Goodreads helps you keep track of books you want to read.
Start by marking “The Unwritten, Vol. 1: Tommy Taylor and the Bogus Identity” as Want to Read:
The Unwritten, Vol. 1: Tommy Taylor and the Bogus Identity
Enlarge cover
Rate this book
Clear rating
Open Preview

The Unwritten, Vol. 1: Tommy Taylor and the Bogus Identity (The Unwritten #1)

3.8 of 5 stars 3.80  ·  rating details  ·  11,714 ratings  ·  705 reviews
Tom Taylor's life was screwed from go. His father created the Tommy Taylor fantasy series, boy-wizard novels with popularity on par with Harry Potter. The problem is Dad modeled the fictional epic so closely to Tom's real life that fans are constantly comparing him to his counterpart, turning him into the lamest variety of Z-level celebrity. In the final novel, it's even i ...more
Paperback, 144 pages
Published January 12th 2010 by Vertigo
more details... edit details

Friend Reviews

To see what your friends thought of this book, please sign up.

Reader Q&A

To ask other readers questions about The Unwritten, Vol. 1, please sign up.

Be the first to ask a question about The Unwritten, Vol. 1

Watchmen by Alan MooreThe Complete Maus by Art SpiegelmanV for Vendetta by Alan MooreThe Sandman, Vol. 1 by Neil GaimanThe Complete Persepolis by Marjane Satrapi
Best Graphic Novels
143rd out of 1,885 books — 4,310 voters
The Unwritten, Vol. 1 by Mike CareyThe Sandman, Vol. 1 by Neil GaimanFables, Vol. 1 by Bill WillinghamFables, Vol. 2 by Bill WillinghamThe Sandman, Vol. 4 by Neil Gaiman
Mythic Fiction Comics
1st out of 83 books — 23 voters

More lists with this book...

Community Reviews

(showing 1-30 of 3,000)
filter  |  sort: default (?)  |  rating details
I've been meaning to read this one for a long while. I'll read pretty much anything Mike Carey writes at this point, as he's responsible for some of my favorite comic series, most notably Lucifer.

This series is very meta. It's a story about stories. It's about how stories and reality interact.

And I don't mean in a Mirror and/or Lamp sort of way. The premise is that some few rare stories become bigger, more solid, more mythic than others? What if they became real in a way?

It's a cool concept. Y
So I discovered Mike Carey as a NOVELIST before Graphic Novelist, that's totally weird as he's known MUCH MORE in the venue of "Unwritten". SO glad I finally picked it up, Ooooh what I was missing! The Unwritten is an awesome, fun ride in surrealism and fandom and literature. I can't really explain it in detail, it's much better to just read it yourself, but if you're a comic lover RUN to get this. So fun!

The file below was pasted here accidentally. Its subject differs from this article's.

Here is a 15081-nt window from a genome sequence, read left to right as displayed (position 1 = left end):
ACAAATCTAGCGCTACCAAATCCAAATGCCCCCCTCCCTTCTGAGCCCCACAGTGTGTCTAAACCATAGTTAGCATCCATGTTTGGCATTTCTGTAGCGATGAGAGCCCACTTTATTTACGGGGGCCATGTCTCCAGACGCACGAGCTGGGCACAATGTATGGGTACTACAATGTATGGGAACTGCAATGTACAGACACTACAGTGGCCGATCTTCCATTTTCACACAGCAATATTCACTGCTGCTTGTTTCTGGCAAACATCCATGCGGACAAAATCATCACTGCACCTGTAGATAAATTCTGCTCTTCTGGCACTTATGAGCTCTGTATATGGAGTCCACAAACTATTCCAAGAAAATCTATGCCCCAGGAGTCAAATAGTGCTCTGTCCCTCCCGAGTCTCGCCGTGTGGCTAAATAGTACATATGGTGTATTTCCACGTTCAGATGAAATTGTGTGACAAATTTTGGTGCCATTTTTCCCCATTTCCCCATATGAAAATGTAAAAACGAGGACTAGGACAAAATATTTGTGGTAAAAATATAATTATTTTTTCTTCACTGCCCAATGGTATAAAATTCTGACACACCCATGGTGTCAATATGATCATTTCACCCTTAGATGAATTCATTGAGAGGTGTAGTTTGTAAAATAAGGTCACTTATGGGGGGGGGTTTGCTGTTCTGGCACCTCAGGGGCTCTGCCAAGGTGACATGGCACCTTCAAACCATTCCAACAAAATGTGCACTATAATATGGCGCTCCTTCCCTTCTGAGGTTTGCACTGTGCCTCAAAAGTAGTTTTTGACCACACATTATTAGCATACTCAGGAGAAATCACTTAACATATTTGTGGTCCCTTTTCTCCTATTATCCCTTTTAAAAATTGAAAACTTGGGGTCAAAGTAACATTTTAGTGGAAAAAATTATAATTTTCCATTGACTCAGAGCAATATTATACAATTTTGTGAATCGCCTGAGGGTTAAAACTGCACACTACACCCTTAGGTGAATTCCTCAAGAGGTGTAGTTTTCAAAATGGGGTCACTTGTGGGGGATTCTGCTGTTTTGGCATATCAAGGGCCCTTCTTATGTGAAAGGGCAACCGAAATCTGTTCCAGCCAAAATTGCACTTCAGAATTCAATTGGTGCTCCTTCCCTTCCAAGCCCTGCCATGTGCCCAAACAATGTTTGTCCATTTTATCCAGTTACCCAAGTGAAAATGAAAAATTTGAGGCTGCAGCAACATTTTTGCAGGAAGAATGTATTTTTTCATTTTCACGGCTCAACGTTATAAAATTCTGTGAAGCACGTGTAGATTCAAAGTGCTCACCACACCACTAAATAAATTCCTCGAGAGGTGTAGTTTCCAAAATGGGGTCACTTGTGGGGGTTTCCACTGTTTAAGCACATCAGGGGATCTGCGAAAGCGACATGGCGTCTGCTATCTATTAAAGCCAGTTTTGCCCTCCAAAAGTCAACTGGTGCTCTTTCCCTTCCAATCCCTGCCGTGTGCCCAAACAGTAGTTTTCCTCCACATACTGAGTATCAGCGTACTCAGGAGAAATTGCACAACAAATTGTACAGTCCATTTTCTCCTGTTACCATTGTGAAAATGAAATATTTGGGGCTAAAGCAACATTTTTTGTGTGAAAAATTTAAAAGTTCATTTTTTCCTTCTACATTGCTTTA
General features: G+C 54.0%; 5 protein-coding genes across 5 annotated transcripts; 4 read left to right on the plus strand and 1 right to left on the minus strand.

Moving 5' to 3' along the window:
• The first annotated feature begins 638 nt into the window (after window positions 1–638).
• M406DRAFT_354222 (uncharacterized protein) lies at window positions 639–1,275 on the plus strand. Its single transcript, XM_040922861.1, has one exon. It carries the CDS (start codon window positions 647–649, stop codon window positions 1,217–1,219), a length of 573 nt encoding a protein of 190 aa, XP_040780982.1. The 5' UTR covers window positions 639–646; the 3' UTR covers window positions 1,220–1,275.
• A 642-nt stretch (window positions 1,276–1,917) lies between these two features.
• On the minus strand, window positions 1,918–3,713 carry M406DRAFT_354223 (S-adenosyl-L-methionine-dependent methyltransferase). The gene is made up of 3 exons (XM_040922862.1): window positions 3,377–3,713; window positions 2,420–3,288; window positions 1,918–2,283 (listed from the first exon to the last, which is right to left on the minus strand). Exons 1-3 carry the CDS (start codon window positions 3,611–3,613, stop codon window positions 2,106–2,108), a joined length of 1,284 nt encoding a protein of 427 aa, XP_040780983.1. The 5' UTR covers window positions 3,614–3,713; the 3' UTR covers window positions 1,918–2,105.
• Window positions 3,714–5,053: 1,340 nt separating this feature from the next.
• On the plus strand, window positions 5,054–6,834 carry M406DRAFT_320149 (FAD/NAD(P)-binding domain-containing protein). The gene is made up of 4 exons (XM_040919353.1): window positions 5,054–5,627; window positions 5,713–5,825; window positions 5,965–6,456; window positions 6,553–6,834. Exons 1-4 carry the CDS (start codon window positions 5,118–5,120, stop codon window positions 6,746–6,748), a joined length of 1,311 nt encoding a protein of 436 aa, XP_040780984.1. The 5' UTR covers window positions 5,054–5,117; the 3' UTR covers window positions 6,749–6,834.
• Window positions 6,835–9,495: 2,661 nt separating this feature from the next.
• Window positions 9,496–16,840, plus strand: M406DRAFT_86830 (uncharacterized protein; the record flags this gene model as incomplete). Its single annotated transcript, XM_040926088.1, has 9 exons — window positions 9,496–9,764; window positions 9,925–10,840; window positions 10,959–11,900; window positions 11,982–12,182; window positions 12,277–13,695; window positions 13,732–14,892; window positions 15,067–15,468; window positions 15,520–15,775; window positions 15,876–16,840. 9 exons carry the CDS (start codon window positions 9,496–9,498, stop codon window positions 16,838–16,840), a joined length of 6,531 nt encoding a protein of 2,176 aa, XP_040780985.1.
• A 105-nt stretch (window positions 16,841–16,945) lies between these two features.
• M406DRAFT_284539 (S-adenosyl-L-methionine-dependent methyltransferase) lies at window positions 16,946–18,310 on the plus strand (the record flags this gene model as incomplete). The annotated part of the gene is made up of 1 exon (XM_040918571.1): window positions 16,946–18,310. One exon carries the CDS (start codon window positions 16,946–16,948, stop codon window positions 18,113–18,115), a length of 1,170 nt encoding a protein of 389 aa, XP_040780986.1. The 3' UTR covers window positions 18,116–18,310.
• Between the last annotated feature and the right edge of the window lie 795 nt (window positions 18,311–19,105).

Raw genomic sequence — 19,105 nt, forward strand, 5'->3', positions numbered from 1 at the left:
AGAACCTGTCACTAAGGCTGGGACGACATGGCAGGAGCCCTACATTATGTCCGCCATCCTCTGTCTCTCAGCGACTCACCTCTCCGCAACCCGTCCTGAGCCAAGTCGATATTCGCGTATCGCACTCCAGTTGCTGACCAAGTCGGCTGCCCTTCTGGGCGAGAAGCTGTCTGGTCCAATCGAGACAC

Scott (GrilledCheeseSamurai)

I have already read the first few volumes of this series back in the day when they were first published. However, that was when I wasn't using Goodreads to its fullest potential and just slapped a star rating on it and called it a day!

I use Goodreads differently now and since this series is going to be wrapping up this year I figured it was time to dive back into this story and start back at the beginning and give it the Goodreads attention that it deserves.

This first volume is fantastic! More o
I like the premise, but the development is slow -- 7 issues in, the reader has long been aware that Tom Taylor, the son of the writer of a bestselling series of fantasy novels, is in fact the novels' protagonist Tommy Taylor, come out of imagination to reality, and that the mysterious Lizzie Hexam is his best galpal Sue Silver, but Tom is still in denial and the plot movement is mostly spent on horror film slasher tropes, about which I could hardly care less. I do enjoy the bits of the fantasy n ...more
Jayaprakash Satyamurthy
It's been a good long while since I tried a new title from Vertigo. Fables was a massive disappointment. A dazzlingly simple, high-concept idea anyone could have had deserves a complex, layered treatment that everyone can only wish they'd thought of. Instead we get a less than fabulous soap opera and hackneyed The Two Towers-style building-to-the-big-fight plotlines. Y The Last Man was another potentially excellent title marred by an excessive reliance on violence as a plot engine, reducing its ...more
The Holy Terror
An interesting concept, for sure. The protagonist, Tom Taylor, is the inspiration for his father's Harry Potter-like books. Every day he has to deal with the fact that people confuse him with his fictional counterpart and he just wants to live his own life (though admittedly he does capitulate on his father's books' popularity and the fame that comes with them at times.) Then fantasy starts to bleed into reality and Tom starts to question his childhood, his father, and all of the things he was t ...more
First, I am a huge Carey fan. Second, I bought this on a whim. Third, the book is overrated, mainly due to an abundance of cliches. There were so many, I was barely able to close the book. The cliches kept coming to life, crawling from the pages, and forcing me to relive bad literature. At least I am happier than ever to not have read the Harry Potter series.

The Unwritten is supposed to be a mystery but the reader knows right from the start what is going on. Tommy Taylor is real and there's a s
What a weirdly wonderful idea. A fantasy character crossing into reality isn't exactly a new concept, I admit. It's classic wish fulfillment, after all. It's the execution of the concept here that makes it interesting. But it does seem to be developing kind of slowly. Tom Taylor isn't aware that he's fictional, and it's taking far, far longer than it did for me to come to the same conclusion. I know, I know, people in Dracula don't know that they're in Dracula. Maybe it feels slower than it is b ...more
Ryan Mishap
I'm re-posting this because none of my friends, besides Tracy, have marked it as to read or sought it out. Don't miss out!